“This book examines the US foreign policy of differentiation towards the socialist regimes of Eastern Europe as it was implemented by various administrations towards Ceausescu’s Romania from 1969 to 1980.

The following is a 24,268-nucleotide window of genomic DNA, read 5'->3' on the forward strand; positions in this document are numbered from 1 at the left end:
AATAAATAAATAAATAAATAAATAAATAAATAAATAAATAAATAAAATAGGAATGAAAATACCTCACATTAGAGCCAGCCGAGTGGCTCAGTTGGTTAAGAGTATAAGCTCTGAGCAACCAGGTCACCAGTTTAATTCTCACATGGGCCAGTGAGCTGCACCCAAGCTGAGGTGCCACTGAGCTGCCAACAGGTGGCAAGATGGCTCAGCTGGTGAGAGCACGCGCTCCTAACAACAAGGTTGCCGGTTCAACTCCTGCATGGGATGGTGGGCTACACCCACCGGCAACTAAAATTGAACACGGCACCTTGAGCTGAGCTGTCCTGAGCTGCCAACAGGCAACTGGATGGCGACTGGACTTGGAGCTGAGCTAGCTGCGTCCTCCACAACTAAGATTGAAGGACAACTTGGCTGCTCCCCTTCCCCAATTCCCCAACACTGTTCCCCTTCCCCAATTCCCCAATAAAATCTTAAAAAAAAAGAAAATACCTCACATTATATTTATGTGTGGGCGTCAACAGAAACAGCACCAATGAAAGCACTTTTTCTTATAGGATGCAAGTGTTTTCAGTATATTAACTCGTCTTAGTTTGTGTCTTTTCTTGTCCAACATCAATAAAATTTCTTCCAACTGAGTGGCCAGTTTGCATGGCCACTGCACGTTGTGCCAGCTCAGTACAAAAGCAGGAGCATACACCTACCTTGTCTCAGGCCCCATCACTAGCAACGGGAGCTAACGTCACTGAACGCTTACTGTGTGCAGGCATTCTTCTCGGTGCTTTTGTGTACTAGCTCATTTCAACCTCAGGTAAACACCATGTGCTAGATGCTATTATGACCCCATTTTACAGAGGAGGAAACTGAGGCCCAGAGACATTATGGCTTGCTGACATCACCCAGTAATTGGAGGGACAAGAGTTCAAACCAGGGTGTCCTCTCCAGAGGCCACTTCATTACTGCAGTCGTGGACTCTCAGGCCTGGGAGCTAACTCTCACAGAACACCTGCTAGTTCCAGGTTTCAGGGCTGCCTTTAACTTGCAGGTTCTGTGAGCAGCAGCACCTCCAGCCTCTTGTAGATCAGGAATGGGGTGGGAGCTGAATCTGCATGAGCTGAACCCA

Drawing from multi-archival research from both US and Romanian sources, this is the first comprehensive analysis of differentiation and shows that Washington’s Eastern European policy in the 1970s was more nuanced than the common East vs. West narrative suggests. By examining systemic Cold War factors such as the rise of détente between the two superpowers and the role of agency, the study deals with the dynamics that shaped the evolution of American-Romanian relations after Bucharest’s opening towards the West, and the subsequent embrace of this initiative by Washington as an instrument to undermine the unity of the Soviet bloc. Furthermore, it revises interpretations about Carter’s celebrated human rights policy based on the Romanian case, pointing towards a remarkable continuity between the three administrations under examination (Nixon, Ford and Carter). By doing so, this study contributes to the field by highlighting a largely neglected aspect of US foreign policy and uncovers the subtleties of Washington’s relations with one of the most vigorous actors of the Eastern European bloc.”
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